A Dictionary of the English Language
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Affection

View Scan · View Transcription · from pages 92, 93

View Scan · View Transcription · from pages 92, 93

Affe'ction. n.s. [affection, Fr. affectio, Lat.]

  1. The state of being affected by any cause, or agent. This general sense is little in use.

    Some men there are love not a gaping pig;
    Some that are mad if they behold a cat;
    And others, when the bag-pipe sings i' th' nose,
    Cannot contain their urine, for affection.
    Shakesp. Merchant of Venice.

  2. Passion of any kind.

    Then gan the Palmer thus: most wretched man,
    That to affections does the bridle lend;
    In their beginning they are weak and wan,
    But soon through sufferance grow to fearful end.
    Fairy Q.

    Impute it to my late solitary life, which is prone to affections. Sidney, b. i.

    Affections, as joy, grief, fear, and anger, with such like, being, as it were, the sundry fashions and forms of appetite, can neither rise at the conceit of a thing indifferent, nor yet choose but rise at the sight of some things. Hooker. b. i.

                        To speak truth of Cæsar,
    I have not known when his affections sway'd
    More than his reason.
    Shakesp. Julius Cæsar.

    Zeal ought to be composed of the highest degrees of pious affections; of which some are milder and gentler, some sharper and more vehement. Sprat's Sermons.

    I can present nothing beyond this to your affections, to excite your love and desire. Tillotson.

  3. Love; kindness; good-will to some person; often with to, or towards, before the person.

                    I have acquainted you
    With the dear love I bear to fair Anne Page,
    Who mutually hath answer'd my affection.
    Shakesp. Merry Wives of Windsor.

    My king is tangl'd in affection to
    A creature of the queen's lady Anne Bullen.
    Sh. Henry VIII.

    What warmth is there in your affection towards any of these princely suitors? Shakesp. Merchant of Venice.

    Make his interest depend upon mutual affection and good correspondence with others. Collier on General Kindness.

    Nor at first sight, like most, admires the fair;
    For you he lives, and you alone shall share
    His last affection, as his early care.
    Pope.

  4. Good-will to any object; zeal; passionate regard.

    I have reason to distrust mine own judgment, as that which may be overborn by my zeal and affection to this cause. Bacon's Holy War.

    Set your affection upon my words; desire them, and ye shall be instructed. Wisdom, vi. 11.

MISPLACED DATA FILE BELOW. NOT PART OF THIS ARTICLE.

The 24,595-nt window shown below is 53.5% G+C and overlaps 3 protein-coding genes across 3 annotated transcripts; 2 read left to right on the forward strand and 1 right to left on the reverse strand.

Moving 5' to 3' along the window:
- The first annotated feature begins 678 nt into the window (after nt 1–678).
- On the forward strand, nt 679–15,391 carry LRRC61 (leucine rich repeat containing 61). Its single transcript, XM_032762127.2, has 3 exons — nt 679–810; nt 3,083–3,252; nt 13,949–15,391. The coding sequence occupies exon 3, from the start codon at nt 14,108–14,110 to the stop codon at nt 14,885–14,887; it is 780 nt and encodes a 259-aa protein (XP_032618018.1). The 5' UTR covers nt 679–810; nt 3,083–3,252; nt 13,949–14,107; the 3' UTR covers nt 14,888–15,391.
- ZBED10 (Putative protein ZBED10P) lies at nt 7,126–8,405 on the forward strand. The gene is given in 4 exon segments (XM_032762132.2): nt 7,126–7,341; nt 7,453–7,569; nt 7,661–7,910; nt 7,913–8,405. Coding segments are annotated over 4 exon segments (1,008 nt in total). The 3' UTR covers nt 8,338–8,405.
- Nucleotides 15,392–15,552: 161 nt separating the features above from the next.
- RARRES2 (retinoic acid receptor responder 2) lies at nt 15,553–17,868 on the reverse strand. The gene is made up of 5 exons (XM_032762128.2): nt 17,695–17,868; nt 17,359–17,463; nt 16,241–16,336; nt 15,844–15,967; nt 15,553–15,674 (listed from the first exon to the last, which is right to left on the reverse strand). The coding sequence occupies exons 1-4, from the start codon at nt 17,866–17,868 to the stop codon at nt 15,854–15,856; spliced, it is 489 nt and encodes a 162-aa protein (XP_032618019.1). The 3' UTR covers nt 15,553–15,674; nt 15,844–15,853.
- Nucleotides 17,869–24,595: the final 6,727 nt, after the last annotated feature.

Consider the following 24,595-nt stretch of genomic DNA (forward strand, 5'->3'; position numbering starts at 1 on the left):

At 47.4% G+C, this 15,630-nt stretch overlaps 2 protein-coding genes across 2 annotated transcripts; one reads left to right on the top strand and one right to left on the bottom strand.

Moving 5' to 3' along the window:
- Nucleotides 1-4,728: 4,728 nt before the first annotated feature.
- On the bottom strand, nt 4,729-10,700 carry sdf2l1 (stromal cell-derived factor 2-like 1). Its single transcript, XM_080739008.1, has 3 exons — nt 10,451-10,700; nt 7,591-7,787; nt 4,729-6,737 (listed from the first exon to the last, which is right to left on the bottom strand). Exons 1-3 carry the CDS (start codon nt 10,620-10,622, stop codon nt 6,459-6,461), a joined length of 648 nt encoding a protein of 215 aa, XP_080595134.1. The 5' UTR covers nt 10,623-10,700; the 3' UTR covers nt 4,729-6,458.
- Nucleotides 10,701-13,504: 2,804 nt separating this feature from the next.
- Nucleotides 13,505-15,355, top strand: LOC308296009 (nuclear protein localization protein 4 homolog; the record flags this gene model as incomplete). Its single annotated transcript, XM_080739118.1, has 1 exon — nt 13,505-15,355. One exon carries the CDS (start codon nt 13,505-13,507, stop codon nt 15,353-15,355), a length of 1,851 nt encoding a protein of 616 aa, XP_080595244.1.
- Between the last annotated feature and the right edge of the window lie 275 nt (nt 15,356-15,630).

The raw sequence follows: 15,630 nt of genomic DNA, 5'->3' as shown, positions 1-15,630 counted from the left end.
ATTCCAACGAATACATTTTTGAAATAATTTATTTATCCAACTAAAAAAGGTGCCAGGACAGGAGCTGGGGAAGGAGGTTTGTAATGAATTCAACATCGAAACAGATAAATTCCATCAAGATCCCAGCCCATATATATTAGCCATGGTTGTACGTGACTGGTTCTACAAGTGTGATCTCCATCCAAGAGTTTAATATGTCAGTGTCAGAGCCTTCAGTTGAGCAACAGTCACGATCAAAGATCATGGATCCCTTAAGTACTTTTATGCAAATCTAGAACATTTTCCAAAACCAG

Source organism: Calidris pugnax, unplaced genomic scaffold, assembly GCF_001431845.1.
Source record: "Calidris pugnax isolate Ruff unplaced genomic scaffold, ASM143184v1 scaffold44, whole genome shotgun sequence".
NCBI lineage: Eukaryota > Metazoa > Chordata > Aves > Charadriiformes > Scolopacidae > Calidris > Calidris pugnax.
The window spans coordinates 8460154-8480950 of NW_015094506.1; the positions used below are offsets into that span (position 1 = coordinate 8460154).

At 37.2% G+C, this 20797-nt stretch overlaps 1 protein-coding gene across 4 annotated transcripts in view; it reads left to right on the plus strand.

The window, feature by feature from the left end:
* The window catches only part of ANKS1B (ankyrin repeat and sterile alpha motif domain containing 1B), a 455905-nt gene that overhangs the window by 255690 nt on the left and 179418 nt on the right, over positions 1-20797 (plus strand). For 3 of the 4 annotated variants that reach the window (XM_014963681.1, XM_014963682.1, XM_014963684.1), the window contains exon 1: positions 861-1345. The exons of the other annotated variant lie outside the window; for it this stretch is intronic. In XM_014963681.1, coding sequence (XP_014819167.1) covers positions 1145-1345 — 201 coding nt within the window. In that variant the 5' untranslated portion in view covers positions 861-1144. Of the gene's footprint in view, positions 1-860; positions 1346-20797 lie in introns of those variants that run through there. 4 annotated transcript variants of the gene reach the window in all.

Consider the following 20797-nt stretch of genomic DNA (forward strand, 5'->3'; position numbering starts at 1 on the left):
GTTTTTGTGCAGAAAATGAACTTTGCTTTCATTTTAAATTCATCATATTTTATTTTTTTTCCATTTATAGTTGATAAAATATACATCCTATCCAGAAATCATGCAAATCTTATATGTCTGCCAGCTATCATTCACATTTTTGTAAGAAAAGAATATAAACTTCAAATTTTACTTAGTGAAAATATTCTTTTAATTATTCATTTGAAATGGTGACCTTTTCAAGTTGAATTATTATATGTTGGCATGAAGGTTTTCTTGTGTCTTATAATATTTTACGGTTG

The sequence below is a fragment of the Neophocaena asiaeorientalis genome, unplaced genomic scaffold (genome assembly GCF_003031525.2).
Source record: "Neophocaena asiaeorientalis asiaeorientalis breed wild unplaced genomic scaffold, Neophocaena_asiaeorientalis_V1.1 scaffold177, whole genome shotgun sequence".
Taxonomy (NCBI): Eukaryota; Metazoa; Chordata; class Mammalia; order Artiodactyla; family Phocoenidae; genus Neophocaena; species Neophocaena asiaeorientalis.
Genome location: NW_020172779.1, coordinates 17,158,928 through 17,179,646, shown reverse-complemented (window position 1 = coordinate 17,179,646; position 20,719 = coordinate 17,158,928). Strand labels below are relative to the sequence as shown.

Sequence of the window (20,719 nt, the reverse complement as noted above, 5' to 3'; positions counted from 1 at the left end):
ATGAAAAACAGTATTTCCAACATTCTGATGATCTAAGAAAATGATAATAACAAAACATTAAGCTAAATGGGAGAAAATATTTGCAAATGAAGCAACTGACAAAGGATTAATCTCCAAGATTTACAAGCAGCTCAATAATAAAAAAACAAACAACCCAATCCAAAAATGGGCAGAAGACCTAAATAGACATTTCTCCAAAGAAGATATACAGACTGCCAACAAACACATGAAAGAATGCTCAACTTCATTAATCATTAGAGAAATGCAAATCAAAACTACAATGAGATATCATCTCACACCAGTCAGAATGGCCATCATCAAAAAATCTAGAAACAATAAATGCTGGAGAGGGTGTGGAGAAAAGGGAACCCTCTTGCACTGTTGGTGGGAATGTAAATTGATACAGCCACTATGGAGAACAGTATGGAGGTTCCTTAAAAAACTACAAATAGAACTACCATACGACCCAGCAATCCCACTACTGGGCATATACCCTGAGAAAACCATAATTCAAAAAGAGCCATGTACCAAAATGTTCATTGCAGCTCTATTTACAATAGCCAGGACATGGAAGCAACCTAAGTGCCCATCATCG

His integrity to the king was without blemish, and his affection to the church so notorious, that he never deserted it. Cla.

    All the precepts of christianity command us to moderate our passions, to temper our affections towards all things below. Temple.

    Let not the mind of a student be under the influence of warm affection to things of sense, when he comes to the search of truth. Watts's Improvement of the Mind.

  5. State of the mind, in general.

                        There grows,
    In my most ill compos'd affection, such
    A stanchless avarice, that, were I king,
    I should cut off the nobles for their lands.
    Shak. Macbeth.

    The man that hath no musick in himself,
    Nor is not mov'd with concord of sweet sounds,
    Is fit for treasons, stratagems, and spoils;
    The motions of his spirit are dull as night,
    And his affections dark as Erebus:
    Let no such man be trusted.
    Shakesp. Merchant of Venice.

  6. Quality; property.

    The certainty and accurateness which is attributed to what they deliver, must be restrained to what they teach, concerning those purely mathematical disciplines, arithmetick and geometry, where the affections of quantity are abstractedly considered. Boyle.

    The mouth being necessary to conduct the voice to the shape of its cavity, necessarily gives the voice some particular affection of sound in its passage before it come to the lips. Holder's Elements of Speech.

    God may have joined immaterial souls to other kinds of bodies, and in other laws of union; and, from those different laws of union, there will arise quite different affections, and natures, and species of the compound beings. Bentley's Sermons.

  7. State of the body, as acted upon by any cause.

    It seemed to me a venereal gonorrhæa, and others thought it arose from some scorbutical affection. Wiseman's Surgery.

  8. Lively representation in painting.

    Affection is the lively representment of any passion whatsoever, as if the figures stood not upon a cloth or board, but as if they were acting upon a stage. Wotton's Architecture.

Sources: Bacon, Francis (396) · Bentley, Richard (57) · Boyle, Robert (84) · Clarendon, Edward (73) · Collier, Jeremy (24) · Shakespeare's Henry VIII (62) · Holder, William (38) · Hooker, Richard (175) · Shakespeare's Julius Caesar (42) · Shakespeare's Macbeth (136) · Shakespeare's Merchant of Venice (83) · Shakespeare's Merry Wives of Windsor (95) · Pope, Alexander (393) · Sidney, Philip (140) · Spenser, Edmund (254) · Sprat, Thomas (20) · Temple, William (54) · Tillotson, John (68) · Watts, Isaac (117) · The Bible - Wisdom (12) · Wiseman, Richard (68) · Wotton, Henry (48)

Attributes: French (385) · Latin (690) · Noun Substantive (1269)

Search for this word in: American Heritage · Cambridge · Dictionary.com · The Free Dictionary · Longman · Merriam-Webster · OneLook · Oxford Dictionaries · Vocabulary.com · Wiktionary · Wordnik

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Cite this page: Johnson, Samuel. "Affection." A Dictionary of the English Language: A Digital Edition of the 1755 Classic by Samuel Johnson. Edited by Brandi Besalke. Last modified: January 28, 2014. http://johnsonsdictionaryonline.com/?p=15556.


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